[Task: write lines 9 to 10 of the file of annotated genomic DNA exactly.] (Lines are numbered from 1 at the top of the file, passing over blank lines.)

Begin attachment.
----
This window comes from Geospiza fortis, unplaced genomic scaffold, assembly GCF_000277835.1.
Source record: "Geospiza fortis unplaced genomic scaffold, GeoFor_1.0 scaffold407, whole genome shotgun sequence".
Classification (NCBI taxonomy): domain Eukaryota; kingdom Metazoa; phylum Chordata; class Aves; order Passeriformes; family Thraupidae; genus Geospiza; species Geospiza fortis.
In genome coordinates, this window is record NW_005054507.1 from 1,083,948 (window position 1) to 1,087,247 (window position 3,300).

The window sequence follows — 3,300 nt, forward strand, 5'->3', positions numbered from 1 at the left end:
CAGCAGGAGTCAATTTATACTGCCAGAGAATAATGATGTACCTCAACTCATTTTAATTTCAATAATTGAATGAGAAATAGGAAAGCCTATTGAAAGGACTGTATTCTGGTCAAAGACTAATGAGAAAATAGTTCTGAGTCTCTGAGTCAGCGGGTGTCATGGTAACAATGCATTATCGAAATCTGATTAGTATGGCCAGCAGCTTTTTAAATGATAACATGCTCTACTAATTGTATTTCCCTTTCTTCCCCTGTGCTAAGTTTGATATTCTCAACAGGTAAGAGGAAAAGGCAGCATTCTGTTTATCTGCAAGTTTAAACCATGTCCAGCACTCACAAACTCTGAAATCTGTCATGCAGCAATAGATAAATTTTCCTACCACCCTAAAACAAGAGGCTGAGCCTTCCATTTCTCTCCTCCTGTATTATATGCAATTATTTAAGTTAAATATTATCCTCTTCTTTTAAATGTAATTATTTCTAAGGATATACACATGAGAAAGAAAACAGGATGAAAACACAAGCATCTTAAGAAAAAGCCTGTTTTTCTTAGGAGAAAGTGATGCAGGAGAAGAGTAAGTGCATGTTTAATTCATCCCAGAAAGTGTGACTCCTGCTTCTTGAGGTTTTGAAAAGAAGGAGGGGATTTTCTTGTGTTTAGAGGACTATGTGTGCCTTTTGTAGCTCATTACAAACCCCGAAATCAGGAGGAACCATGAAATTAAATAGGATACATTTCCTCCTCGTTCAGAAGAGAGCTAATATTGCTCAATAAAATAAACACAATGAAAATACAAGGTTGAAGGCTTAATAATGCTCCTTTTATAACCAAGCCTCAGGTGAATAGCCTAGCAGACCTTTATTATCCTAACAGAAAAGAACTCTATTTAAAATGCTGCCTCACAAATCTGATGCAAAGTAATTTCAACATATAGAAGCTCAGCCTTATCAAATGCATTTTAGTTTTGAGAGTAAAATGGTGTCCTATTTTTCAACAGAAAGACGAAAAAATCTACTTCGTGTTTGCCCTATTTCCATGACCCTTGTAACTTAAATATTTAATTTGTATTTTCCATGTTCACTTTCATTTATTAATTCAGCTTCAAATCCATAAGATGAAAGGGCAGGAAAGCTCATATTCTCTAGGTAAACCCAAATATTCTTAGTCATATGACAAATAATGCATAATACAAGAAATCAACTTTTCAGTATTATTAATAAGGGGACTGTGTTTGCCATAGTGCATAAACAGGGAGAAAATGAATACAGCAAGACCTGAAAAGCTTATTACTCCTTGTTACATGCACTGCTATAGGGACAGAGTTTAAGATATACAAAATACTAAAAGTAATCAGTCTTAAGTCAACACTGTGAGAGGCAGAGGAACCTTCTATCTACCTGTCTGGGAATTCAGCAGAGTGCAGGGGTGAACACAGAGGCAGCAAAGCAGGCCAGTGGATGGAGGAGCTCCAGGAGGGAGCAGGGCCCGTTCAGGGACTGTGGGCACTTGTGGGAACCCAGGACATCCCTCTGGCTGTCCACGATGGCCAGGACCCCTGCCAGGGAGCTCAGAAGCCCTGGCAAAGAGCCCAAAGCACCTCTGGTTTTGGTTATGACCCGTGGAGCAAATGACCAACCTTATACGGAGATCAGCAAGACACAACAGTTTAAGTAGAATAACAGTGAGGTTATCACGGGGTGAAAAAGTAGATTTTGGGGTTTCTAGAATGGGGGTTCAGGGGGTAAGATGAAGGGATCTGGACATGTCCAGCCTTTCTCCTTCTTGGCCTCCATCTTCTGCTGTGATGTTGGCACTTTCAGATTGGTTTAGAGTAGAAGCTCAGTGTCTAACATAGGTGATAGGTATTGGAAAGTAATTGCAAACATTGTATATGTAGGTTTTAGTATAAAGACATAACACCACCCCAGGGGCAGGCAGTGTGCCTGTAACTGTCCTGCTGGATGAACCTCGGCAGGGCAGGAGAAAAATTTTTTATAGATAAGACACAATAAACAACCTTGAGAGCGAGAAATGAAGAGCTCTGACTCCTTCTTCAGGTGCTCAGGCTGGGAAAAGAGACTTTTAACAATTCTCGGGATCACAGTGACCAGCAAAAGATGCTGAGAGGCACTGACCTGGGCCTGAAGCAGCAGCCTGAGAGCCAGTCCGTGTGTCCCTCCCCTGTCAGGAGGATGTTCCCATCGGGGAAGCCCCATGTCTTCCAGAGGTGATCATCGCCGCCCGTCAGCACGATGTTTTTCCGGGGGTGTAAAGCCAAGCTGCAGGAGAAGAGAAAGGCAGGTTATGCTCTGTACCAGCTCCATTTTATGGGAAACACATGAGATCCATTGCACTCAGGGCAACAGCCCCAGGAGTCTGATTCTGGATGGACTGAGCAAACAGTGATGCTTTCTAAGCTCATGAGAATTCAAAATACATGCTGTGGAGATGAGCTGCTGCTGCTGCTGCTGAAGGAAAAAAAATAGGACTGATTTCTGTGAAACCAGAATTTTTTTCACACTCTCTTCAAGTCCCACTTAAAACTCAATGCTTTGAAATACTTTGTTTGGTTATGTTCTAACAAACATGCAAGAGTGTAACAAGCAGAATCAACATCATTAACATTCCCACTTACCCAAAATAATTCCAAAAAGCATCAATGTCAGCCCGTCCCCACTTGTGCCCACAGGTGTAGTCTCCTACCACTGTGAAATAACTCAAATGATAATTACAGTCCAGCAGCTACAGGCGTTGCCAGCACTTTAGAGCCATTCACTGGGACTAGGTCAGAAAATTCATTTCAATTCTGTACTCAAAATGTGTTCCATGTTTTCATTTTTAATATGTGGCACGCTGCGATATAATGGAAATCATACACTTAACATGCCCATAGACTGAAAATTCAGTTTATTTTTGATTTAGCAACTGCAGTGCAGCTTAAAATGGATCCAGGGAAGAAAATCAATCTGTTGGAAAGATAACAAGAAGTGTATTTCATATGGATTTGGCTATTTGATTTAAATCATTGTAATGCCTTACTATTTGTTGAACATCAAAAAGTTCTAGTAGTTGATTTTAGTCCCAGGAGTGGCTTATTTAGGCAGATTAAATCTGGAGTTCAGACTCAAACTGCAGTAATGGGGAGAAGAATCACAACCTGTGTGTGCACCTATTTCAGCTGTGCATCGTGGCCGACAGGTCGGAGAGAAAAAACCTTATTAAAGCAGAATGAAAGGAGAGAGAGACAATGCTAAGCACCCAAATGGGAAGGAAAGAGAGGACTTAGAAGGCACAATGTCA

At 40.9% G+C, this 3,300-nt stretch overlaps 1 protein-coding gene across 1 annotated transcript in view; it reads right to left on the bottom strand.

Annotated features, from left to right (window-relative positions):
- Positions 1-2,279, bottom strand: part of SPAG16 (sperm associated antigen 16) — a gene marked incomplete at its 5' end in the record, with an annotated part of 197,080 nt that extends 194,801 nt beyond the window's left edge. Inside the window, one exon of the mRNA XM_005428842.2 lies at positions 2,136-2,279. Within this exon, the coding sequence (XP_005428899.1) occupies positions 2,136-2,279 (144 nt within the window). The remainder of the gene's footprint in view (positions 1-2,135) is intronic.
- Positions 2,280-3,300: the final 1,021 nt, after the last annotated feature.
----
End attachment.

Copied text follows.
- Positions 1-2,279, bottom strand: part of SPAG16 (sperm associated antigen 16) — a gene marked incomplete at its 5' end in the record, with an annotated part of 197,080 nt that extends 194,801 nt beyond the window's left edge. Inside the window, one exon of the mRNA XM_005428842.2 lies at positions 2,136-2,279. Within this exon, the coding sequence (XP_005428899.1) occupies positions 2,136-2,279 (144 nt within the window). The remainder of the gene's footprint in view (positions 1-2,135) is intronic.
- Positions 2,280-3,300: the final 1,021 nt, after the last annotated feature.